Originally published in Et Toile Magazine – August 13, 2020
I had just received my first wholesale order of flowers, shipped in from Colombia via Miami. New to floristry, I had planned an editorial to build my portfolio. I was ecstatic to finally design with O’Hara Garden Roses, and every bride’s favorite, eucalyptus.
You can imagine my horror when, just a few hours after unpacking and hydrating the flowers, my hands began to break out into an angry and swollen rash of hives. I was a florist allergic to her own product.
I felt the disappointment deeply. I couldn’t take joy in touching the product I had been dreaming of designing with for years. Flowers are an art medium for me, and being able to touch the stems, feel the petals, test the turgidity of the blooms, without gloves hold a precious importance to me. Like a potter who can feel the clay beneath their fingertips, that direct connection with the flowers is something that makes my craft better. I also knew I was taking on a risk to my new company. What if one my brides had an allergic reaction like I did? What if it happened on her wedding day?
I needed a solution. That’s when a simple web search led me to Blue Sky Flower Farm in Elko Minnesota.
The owner of Blue Sky Flower Farm, Rachael Ackerman, was shocked when I told her about my allergies. She suggested that maybe it wasn’t the flowers. Maybe, it was the way they were grown. She sent me home with eucalyptus she harvested that morning. Much to my delight, after designing with her eucalyptus, there was no angry rash and no itchy hives.
It turns out that I was reacting to the chemicals used to treat the imported blooms.
I started using Rachael’s flowers, and my allergies disappeared. As I designed with the best from her fields week after week, and even used dried flowers and branches in the winter, my appreciation for seasonal flowers grew. When I would occasionally order imported blooms, the difference in bloom quality was evident: the locally grown flowers had stronger stems, longer vase life, and superior scent. As an artist, I was continually challenged to create something new each week with local flowers.
Traditionally, florists have their “go-to” blooms – not unlike how we may purchase the same items from the grocery store each week. But now, I had the equivalent of a florist’s farmers market. I had different ingredients each week, leading to both subtle and dramatic variations on my designs. I was in love.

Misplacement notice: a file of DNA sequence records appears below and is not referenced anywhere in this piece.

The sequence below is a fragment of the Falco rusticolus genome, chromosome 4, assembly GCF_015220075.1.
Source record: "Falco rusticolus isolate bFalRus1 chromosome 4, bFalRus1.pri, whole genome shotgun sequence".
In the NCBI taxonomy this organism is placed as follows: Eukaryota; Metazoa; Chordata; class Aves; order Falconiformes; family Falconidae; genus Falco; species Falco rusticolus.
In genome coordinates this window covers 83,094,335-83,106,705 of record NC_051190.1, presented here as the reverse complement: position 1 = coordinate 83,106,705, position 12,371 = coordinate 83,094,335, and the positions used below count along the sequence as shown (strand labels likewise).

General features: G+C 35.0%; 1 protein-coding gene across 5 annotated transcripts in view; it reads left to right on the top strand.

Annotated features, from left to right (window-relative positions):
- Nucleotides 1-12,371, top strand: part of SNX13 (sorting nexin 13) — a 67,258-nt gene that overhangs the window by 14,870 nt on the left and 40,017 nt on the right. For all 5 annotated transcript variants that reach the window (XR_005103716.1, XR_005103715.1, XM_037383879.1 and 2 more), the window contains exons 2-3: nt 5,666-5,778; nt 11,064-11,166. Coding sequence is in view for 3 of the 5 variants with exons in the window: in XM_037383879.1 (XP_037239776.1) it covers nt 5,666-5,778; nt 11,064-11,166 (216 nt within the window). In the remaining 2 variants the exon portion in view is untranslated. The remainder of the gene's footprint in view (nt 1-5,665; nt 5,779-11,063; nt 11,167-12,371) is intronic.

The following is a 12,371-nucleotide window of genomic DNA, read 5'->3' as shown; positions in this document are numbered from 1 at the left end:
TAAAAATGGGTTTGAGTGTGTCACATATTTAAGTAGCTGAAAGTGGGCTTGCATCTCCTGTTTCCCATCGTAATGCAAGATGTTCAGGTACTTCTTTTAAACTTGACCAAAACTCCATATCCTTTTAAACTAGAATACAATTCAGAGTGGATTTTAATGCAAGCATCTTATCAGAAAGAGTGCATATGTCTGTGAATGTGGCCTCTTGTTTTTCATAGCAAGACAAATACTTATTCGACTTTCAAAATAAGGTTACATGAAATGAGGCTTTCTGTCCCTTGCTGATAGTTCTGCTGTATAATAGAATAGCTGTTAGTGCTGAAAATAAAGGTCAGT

Blue Sky Flower Farm in Elko Minnesota is a perfect example of how local flowers are changing the wedding and event floral industry for the better. Local, chemical free blooms are lovingly tended by hand and harvested just a few days before event day by farmer Rachael Ackerman. Rachael brings the flowers directly to my studio, meaning longer lasting blooms, especially for delicate favorites like Dahlias. I can personally attest to the high quality of these flowers; they are truly a joy to work with.
“Local flowers are so beautiful and reflective of our natural being,” says Ackerman, “they support our local economies, our neighbors, our friends. They allow us to enjoy blooms that would not otherwise be available and they haven’t traveled thousands of miles to be in one bridal bouquet.”
While the global flower industry is focused on cheap mass-production, local is something completely different.
“For me, it’s the seasonality,” says Ackerman, “why wouldn’t you want the best flowers for the season? Tulips in spring, peonies in the summer, dahlias in the fall, you chose your wedding day for a reason, shouldn’t the flowers reflect that?”
What started as a practical move to chemical-free flowers, led to a discovery of something more exciting – a new appreciation for the beauty of seasonal blooms.
This article originally was published as part of a larger feature in Et Toile Magazine. Read the full article here.
For More Information on Local Flowers
For information on finding local flower farmers in your area, visit Slow Flower Society
For information on sustainable floral design, visit the Sustainable Floristry Network
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